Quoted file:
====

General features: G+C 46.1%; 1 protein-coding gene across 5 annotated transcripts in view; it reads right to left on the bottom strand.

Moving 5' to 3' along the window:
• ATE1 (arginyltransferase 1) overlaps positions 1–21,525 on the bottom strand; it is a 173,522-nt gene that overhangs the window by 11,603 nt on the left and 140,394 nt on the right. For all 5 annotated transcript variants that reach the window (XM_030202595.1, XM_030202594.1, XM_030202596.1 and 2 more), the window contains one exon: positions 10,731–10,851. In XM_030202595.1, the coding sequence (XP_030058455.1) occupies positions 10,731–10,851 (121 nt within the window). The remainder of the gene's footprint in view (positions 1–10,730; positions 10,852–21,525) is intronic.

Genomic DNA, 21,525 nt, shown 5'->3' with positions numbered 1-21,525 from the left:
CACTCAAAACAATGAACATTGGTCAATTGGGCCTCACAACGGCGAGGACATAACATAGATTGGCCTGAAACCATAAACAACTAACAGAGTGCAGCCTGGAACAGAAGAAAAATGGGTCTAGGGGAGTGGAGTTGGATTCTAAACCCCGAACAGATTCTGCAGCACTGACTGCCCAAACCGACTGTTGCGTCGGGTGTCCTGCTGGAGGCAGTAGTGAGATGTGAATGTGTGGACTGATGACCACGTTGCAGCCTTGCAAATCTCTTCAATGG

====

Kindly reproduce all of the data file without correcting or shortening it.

General features: G+C 46.1%; 1 protein-coding gene across 5 annotated transcripts in view; it reads right to left on the bottom strand.

Moving 5' to 3' along the window:
• ATE1 (arginyltransferase 1) overlaps positions 1–21,525 on the bottom strand; it is a 173,522-nt gene that overhangs the window by 11,603 nt on the left and 140,394 nt on the right. For all 5 annotated transcript variants that reach the window (XM_030202595.1, XM_030202594.1, XM_030202596.1 and 2 more), the window contains one exon: positions 10,731–10,851. In XM_030202595.1, the coding sequence (XP_030058455.1) occupies positions 10,731–10,851 (121 nt within the window). The remainder of the gene's footprint in view (positions 1–10,730; positions 10,852–21,525) is intronic.

Genomic DNA, 21,525 nt, shown 5'->3' with positions numbered 1-21,525 from the left:
CACTCAAAACAATGAACATTGGTCAATTGGGCCTCACAACGGCGAGGACATAACATAGATTGGCCTGAAACCATAAACAACTAACAGAGTGCAGCCTGGAACAGAAGAAAAATGGGTCTAGGGGAGTGGAGTTGGATTCTAAACCCCGAACAGATTCTGCAGCACTGACTGCCCAAACCGACTGTTGCGTCGGGTGTCCTGCTGGAGGCAGTAGTGAGATGTGAATGTGTGGACTGATGACCACGTTGCAGCCTTGCAAATCTCTTCAATGG